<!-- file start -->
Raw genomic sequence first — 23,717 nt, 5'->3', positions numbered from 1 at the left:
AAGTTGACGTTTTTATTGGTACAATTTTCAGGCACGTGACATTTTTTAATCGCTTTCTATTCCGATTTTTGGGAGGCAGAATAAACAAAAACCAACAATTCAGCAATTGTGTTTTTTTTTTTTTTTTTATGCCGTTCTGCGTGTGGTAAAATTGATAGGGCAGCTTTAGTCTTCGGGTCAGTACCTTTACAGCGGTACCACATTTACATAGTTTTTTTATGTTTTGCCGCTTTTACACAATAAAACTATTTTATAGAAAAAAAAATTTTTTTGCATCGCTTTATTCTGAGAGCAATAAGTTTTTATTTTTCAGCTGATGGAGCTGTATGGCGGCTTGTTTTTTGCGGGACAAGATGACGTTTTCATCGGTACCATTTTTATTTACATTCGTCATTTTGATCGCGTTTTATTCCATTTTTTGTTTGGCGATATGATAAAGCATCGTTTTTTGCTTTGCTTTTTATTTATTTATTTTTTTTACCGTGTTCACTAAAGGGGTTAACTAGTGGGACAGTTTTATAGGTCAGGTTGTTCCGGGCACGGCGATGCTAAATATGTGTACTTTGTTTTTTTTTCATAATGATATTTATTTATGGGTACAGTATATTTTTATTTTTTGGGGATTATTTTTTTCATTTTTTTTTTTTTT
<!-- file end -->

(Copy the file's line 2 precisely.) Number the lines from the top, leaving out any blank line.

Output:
AAGTTGACGTTTTTATTGGTACAATTTTCAGGCACGTGACATTTTTTAATCGCTTTCTATTCCGATTTTTGGGAGGCAGAATAAACAAAAACCAACAATTCAGCAATTGTGTTTTTTTTTTTTTTTTTATGCCGTTCTGCGTGTGGTAAAATTGATAGGGCAGCTTTAGTCTTCGGGTCAGTACCTTTACAGCGGTACCACATTTACATAGTTTTTTTATGTTTTGCCGCTTTTACACAATAAAACTATTTTATAGAAAAAAAAATTTTTTTGCATCGCTTTATTCTGAGAGCAATAAGTTTTTATTTTTCAGCTGATGGAGCTGTATGGCGGCTTGTTTTTTGCGGGACAAGATGACGTTTTCATCGGTACCATTTTTATTTACATTCGTCATTTTGATCGCGTTTTATTCCATTTTTTGTTTGGCGATATGATAAAGCATCGTTTTTTGCTTTGCTTTTTATTTATTTATTTTTTTTACCGTGTTCACTAAAGGGGTTAACTAGTGGGACAGTTTTATAGGTCAGGTTGTTCCGGGCACGGCGATGCTAAATATGTGTACTTTGTTTTTTTTTCATAATGATATTTATTTATGGGTACAGTATATTTTTATTTTTTGGGGATTATTTTTTTCATTTTTTTTTTTTTT